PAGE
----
9. Ordered a couple of method leads online and I'm not sure how to rig them. Here's a link to the item description. I was a bit confused when I tried to tie on a hair rig. One end of the lead seems to be standard inline, but the other end has a ring. How do I pass my main line through this? I messed with it enough that the two ends came out. Not sure, I may have broken it. Passed the line through it and tied a swivel on the other end. Basically standard inline, but if there's already a ring or loop, I don't know how to pass the main line through, so I don't know how to rig the top end. If I just tie it on, I don't have much confidence in it not breaking under strain. Any ideas? I tried running a line through the narrow end, but it gets stopped at the ring on the other end, doesn't go through. Thanks.
  10. Just got my new member welcome packet, and thanks! I've been reading the article "Cyprinus Carpio" by Bob Williamson. Very informative and enlightening. On page 6, Williamson comments on carp physiology, mentioning Y bones, "Commercial processors and anglers who want to fry the filets usually make a series of perpendicular cuts across the filet. When done properly, the bones are dissolved by the hot grease allowing the fish to be eaten bones and all." He also mentions red muscle mass, saying it can have a stronger taste due to the higher fat content in this tissue. Now I've seen lots of different YouTube videos about cleaning and cooking carp. Some of them seem to result in very little meat because all the Y bones and red meat are cut away. Some even avoid the rib cage entirely, saying there's not enough meat there to bother with. So I have a couple of questions. First, what experiences to people have with red meat and Y bones? Do you get rid of them, eat them, or some other alternative? Secondly, can anyone recommend a video, or at least a photo showing the perpendicular cuts mentioned by Williamson? I'm not sure what kind of frying he is talking about, or whether other cooking methods (smoking, grilling, etc.) would produce similar results. Thanks in advance for any help you can give. Michael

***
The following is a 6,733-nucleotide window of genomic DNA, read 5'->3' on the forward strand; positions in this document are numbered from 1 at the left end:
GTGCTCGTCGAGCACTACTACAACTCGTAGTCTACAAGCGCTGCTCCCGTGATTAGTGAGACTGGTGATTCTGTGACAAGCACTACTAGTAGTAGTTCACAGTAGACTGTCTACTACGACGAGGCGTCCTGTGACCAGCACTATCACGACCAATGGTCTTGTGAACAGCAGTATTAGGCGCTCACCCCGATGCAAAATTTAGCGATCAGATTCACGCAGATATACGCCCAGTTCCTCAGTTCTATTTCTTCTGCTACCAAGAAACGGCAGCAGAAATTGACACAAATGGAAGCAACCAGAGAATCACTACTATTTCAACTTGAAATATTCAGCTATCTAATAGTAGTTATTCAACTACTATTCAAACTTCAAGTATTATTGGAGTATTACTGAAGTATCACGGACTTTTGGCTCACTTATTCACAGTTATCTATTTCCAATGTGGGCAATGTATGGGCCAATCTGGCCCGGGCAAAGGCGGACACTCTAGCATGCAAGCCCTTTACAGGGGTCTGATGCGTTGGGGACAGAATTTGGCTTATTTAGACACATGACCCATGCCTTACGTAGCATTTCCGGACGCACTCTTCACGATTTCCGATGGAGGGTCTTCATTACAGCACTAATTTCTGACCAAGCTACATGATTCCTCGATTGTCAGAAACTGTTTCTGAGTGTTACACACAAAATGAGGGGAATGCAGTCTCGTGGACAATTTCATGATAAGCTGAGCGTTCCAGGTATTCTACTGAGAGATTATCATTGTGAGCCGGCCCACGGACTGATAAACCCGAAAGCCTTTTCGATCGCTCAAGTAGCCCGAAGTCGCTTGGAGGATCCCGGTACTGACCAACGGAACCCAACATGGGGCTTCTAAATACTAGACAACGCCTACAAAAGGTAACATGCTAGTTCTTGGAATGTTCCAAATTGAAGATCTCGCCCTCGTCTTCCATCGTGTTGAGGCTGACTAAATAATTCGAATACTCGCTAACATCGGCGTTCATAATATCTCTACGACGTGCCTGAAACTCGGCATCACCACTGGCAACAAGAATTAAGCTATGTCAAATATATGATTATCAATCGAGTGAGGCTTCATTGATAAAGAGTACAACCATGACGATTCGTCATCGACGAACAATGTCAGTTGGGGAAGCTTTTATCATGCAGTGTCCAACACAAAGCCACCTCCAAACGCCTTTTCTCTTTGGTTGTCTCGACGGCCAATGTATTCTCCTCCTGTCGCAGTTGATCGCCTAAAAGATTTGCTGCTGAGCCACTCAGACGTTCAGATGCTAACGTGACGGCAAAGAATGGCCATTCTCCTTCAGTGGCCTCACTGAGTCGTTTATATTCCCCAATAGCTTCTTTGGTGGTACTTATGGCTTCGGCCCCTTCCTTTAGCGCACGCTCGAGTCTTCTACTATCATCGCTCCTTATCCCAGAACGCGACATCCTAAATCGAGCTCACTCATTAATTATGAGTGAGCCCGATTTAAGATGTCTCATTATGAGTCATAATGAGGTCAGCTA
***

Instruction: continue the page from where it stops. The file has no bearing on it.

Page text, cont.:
11. I wonder if the difference is in the definition of the term "harvested"? The main regulation clearly says "all fish," not all non-ANS fish. If you release immediately, has that fish been "harvested"? I didn't see a definition in the regs, but in the context of the description of catch and release, it would appear likely that "harvested" means killed, or at least placed in a livewell, on a stringer, in a cooler, or some other such method of taking the fish. Immediate release would not seem to be the same as harvested. At least to me. And I see additional evidence of the legality of immediate release since Savayman pointed out you can get a Whopper Catch & Release Award for a carp.